Alex Arnot is non-executive board advisor to more than 30 recruitment companies.

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Resources are finite. When did you last ask yourself how well yours are working for your business? Small changes can have a big impact so here are 6 of the areas I would focus on when considering resource efficiency.

Changes to your behaviour – As a director you are the business’ most important resource.  Improvements to your behaviour will improve the productivity of the whole business. Think about:

  • Which tasks you could delegate to someone more junior? It is more efficient for them to take those tasks on.
  • Which of your activities deliver the greatest returns for the business? If you spend more time doing those tasks will returns increase further?
  • How much of your time is spent recruiting? Is it worth hiring a part time or full time recruitment manager to take the burden off you?
  • Do any of your activities not add value to the business? If so, why are you doing them?
  • How much time each month do you spend considering what will make everyone else in your company more efficient and productive?

Changes to your team’s behaviour – There are two elements to making your team more productive:

  • What can you do to make the team as a whole more efficient? Is the way the team is structured sensible? Do they have access to the tools (e.g. C.R.M., intranet etc) that they need to work efficiently? Are they getting regular training to improve their skills? Are you getting your top performers to share what makes them so effective with other employees?
  • Can you improve the performance of specific individuals? For example, can you free up the time of your most expensive or productive resources to deliver more of what makes them so valuable (e.g. remove their admin duties) Are any of your weaker performers capable of dramatic improvement through small changes?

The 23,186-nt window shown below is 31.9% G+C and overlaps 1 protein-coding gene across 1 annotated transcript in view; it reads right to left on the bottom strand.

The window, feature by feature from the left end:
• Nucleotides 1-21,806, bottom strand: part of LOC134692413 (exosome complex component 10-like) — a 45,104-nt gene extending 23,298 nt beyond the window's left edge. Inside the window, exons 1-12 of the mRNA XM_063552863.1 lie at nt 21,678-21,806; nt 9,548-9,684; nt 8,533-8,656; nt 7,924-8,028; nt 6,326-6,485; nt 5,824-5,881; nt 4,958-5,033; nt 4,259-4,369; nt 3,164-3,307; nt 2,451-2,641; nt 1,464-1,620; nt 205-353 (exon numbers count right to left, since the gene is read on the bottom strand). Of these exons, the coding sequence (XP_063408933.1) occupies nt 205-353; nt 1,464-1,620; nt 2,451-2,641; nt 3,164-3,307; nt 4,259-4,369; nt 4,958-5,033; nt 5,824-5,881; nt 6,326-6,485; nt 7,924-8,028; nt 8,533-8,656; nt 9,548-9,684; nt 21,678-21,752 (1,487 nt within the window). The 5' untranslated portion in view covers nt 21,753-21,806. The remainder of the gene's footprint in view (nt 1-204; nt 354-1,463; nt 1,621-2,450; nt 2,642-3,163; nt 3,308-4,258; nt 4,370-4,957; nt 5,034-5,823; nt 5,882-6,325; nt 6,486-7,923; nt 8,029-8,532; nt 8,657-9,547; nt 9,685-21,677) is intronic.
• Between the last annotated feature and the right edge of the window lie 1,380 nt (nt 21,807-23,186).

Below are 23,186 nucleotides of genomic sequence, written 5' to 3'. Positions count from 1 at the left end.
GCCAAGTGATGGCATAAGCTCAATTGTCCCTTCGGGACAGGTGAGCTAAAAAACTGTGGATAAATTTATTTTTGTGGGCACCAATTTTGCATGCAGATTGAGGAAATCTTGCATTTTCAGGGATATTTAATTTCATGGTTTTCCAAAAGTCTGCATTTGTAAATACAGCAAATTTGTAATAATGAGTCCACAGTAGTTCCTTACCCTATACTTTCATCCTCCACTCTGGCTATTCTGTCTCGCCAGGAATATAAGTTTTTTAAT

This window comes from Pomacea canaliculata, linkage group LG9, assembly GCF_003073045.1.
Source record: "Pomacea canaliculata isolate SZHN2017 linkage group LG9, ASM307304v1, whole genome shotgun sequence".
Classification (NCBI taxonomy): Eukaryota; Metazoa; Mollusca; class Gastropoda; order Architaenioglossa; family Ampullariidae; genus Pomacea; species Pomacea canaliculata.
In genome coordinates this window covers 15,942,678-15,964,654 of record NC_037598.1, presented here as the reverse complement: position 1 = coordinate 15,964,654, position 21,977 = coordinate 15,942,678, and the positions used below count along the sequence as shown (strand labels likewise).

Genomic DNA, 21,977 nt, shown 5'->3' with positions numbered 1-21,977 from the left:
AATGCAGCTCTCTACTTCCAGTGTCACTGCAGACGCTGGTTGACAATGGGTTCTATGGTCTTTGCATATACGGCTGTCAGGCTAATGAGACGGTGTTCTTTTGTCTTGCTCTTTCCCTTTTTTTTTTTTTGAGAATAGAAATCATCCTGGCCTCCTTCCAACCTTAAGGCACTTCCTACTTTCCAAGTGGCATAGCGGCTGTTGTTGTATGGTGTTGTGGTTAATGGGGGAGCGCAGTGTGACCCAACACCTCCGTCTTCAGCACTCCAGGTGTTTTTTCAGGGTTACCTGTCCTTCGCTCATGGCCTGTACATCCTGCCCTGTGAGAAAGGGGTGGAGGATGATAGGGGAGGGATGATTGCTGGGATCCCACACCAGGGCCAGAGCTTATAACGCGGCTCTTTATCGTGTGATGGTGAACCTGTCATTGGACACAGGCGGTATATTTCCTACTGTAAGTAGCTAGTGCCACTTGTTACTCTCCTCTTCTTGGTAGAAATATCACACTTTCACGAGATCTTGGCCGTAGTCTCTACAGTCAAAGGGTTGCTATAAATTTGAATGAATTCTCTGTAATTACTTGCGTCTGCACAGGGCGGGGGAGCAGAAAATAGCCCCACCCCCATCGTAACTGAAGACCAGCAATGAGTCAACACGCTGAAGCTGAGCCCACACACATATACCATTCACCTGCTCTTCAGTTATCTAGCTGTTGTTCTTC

Profit margins – Look across your business. Are some practices, teams or clients delivering better profit levels than others? If so, what can you do either to improve the profit levels of underperforming areas of the business? or alternatively to really grow the areas of the business with the best margins?

Good and bad clients – Building on this point, with some clients the pot of money is always at the end of the rainbow. Stop chasing it, cut those clients. Focus on the clients who are profitable for you.

Your assets – While people are likely to make the biggest difference to your business’ success you should consider all your resources. Could you improve your returns by re-investing cash at the bank in the business? Would using invoice factoring or discounting enable you to grow faster? Is your office space performing for you? Or can you sublet spare space / renegotiate the terms of your lease?

Marketing spend and business development activities – Are you measuring which of your marketing activities and business development activities are delivering the best return on investment? Should any resources be increased, reallocated or cut?

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